Until Canadians own cars that truly drive themselves, they can forget getting off the legal hook if they're in an accident with a vehicle that still has a steering wheel, suggests a report from Canada's biggest law firm.
Under Canada's common-law legal system, driving in semi-autonomous mode isn't much different than operating a vehicle with cruise control, the brief issued by Borden Ladner Gervais says.
"As long as a driver with some ability to assume or resume control of the vehicle is present, there would seem to be a continuing basis for driver negligence and liability as they presently exist," said the report entitled Autonomous Vehicles, Revolutionizing Our World, published this week on the firm's website.
The report comes as the federal government contemplates developing regulations for automated vehicles. Ottawa set aside $7.3-million over two years in the spring budget to improve motor-vehicle safety, with part of that money earmarked for developing new rules for self-driving cars.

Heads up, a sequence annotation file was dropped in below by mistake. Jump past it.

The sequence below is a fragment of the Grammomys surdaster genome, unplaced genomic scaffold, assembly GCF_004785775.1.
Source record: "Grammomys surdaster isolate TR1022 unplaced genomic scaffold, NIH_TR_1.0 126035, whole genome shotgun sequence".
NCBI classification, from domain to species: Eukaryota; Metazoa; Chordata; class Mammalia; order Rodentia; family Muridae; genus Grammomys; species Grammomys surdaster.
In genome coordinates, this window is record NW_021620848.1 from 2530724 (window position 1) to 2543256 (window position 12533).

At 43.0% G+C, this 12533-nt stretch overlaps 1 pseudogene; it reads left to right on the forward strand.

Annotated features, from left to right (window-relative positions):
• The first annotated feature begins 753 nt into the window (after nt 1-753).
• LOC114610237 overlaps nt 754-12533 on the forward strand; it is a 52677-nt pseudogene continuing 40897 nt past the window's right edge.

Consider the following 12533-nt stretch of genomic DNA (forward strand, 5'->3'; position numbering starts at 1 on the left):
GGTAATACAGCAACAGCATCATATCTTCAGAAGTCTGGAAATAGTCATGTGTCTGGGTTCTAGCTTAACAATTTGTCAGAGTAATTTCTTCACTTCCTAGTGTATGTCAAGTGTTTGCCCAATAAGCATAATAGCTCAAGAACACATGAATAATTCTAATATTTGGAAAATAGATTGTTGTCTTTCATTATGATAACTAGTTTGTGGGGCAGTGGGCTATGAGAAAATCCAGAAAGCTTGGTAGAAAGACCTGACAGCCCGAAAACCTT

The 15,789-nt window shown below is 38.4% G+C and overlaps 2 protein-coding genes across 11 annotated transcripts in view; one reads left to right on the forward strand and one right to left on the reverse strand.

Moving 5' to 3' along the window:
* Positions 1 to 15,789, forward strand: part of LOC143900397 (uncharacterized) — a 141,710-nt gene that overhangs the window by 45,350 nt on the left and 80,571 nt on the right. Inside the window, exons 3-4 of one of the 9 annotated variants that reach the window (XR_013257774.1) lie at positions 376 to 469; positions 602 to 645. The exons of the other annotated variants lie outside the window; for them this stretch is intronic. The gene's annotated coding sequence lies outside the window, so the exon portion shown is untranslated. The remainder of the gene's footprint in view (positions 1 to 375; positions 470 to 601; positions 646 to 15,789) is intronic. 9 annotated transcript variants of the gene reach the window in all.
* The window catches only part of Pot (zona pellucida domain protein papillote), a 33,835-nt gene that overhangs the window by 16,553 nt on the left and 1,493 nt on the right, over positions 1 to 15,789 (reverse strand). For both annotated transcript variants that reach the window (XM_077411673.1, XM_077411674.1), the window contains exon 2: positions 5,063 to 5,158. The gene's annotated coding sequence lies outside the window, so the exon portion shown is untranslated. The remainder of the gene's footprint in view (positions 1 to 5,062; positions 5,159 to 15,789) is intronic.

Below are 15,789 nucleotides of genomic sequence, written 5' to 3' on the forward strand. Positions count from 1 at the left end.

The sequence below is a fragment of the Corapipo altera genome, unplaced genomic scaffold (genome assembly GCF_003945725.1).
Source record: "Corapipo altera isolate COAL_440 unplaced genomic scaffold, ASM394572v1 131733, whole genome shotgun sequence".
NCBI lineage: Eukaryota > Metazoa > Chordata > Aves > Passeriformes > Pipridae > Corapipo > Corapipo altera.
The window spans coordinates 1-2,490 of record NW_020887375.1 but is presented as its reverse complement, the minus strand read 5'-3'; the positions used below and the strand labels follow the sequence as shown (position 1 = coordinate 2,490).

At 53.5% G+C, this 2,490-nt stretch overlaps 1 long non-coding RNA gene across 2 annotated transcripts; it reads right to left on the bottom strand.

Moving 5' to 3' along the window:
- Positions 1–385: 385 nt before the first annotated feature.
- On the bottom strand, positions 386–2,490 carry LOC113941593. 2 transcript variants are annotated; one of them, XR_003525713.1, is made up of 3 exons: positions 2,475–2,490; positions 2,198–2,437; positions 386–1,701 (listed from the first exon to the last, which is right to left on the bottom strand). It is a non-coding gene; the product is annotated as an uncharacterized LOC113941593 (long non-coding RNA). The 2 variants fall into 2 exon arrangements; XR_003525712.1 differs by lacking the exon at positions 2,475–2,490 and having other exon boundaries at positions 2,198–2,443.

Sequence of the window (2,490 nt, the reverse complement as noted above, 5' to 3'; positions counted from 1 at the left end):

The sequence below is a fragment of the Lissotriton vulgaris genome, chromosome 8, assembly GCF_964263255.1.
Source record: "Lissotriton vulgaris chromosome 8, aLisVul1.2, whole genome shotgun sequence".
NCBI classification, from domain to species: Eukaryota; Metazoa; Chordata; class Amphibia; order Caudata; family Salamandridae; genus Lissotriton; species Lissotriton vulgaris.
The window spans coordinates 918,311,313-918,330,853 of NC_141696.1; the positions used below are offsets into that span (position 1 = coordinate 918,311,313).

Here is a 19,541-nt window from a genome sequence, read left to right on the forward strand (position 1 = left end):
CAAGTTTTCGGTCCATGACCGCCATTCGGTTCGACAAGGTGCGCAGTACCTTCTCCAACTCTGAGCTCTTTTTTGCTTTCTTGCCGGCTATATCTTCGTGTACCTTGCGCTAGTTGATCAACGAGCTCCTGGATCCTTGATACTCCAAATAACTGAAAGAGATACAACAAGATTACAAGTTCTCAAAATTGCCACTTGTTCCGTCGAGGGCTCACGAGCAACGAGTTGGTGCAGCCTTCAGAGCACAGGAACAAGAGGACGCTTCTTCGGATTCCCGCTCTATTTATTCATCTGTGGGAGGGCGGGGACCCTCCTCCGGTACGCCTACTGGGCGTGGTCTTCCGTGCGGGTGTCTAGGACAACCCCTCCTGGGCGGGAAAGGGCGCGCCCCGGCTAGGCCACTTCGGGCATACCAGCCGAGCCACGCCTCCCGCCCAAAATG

But until fully autonomous vehicles hit the consumer market, there's not much need to enact new laws, BLG partner and report author Kevin LaRoche says.
"With regards to driver liability, common law, coupled with the current legislation, may be sufficient to address liability involving all levels of autonomous vehicles, short of fully autonomous vehicles which do not require any level of human control," Mr. LaRoche wrote.
"For fully autonomous vehicles, it would seem that legislative amendments would be required to clarify whether the owner would be vicariously liable and under what circumstances."
Several jurisdictions have allowed testing of fully autonomous cars, buses and trucks. Ontario launched a program in January – under specific restrictions – to let auto manufacturers and high-tech companies try out their driverless inventions on the province's roadways. None of the carmakers had applied for a testing permit under the program as of early July.
But with semi-autonomous vehicles – such as the Tesla Model S – already being sold to consumers, few jurisdictions have yet put legislative parentheses around where, when and how to drive them.